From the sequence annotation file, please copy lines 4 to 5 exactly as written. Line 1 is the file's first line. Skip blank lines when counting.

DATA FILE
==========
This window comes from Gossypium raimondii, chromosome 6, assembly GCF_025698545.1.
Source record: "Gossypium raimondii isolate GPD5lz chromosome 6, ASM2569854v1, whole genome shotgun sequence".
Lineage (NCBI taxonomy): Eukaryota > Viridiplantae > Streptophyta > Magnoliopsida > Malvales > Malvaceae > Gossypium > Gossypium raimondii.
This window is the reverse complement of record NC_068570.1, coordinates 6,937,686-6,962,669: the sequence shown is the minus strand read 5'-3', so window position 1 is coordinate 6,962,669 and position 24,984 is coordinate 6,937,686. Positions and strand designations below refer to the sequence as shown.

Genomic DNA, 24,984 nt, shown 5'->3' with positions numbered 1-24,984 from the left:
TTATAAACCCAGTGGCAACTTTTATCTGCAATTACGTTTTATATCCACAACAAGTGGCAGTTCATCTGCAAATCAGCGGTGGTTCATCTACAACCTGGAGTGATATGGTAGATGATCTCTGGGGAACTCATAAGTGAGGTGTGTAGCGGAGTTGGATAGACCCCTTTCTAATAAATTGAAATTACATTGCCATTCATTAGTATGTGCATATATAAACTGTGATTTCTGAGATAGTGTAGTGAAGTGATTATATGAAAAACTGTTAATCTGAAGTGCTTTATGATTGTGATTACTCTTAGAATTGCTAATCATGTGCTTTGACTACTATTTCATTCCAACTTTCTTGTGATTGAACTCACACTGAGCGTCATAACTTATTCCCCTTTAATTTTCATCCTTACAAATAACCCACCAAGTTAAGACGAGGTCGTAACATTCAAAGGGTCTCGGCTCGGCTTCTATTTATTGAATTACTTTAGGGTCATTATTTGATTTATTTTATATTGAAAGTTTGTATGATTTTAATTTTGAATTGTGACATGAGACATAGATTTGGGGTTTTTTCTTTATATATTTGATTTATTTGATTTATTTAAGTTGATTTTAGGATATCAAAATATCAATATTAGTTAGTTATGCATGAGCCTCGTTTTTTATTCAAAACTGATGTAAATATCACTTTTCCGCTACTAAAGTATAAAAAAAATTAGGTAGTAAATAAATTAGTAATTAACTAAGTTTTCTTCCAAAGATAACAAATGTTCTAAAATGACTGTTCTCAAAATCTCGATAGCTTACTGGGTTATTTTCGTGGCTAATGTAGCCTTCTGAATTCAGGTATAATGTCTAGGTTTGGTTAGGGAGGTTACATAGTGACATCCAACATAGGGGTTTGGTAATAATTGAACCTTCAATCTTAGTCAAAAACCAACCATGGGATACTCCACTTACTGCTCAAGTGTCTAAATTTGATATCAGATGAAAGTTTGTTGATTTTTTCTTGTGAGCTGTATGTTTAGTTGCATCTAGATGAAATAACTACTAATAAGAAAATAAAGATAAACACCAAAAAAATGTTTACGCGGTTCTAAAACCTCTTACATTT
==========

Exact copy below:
This window is the reverse complement of record NC_068570.1, coordinates 6,937,686-6,962,669: the sequence shown is the minus strand read 5'-3', so window position 1 is coordinate 6,962,669 and position 24,984 is coordinate 6,937,686. Positions and strand designations below refer to the sequence as shown.

Genomic DNA, 24,984 nt, shown 5'->3' with positions numbered 1-24,984 from the left: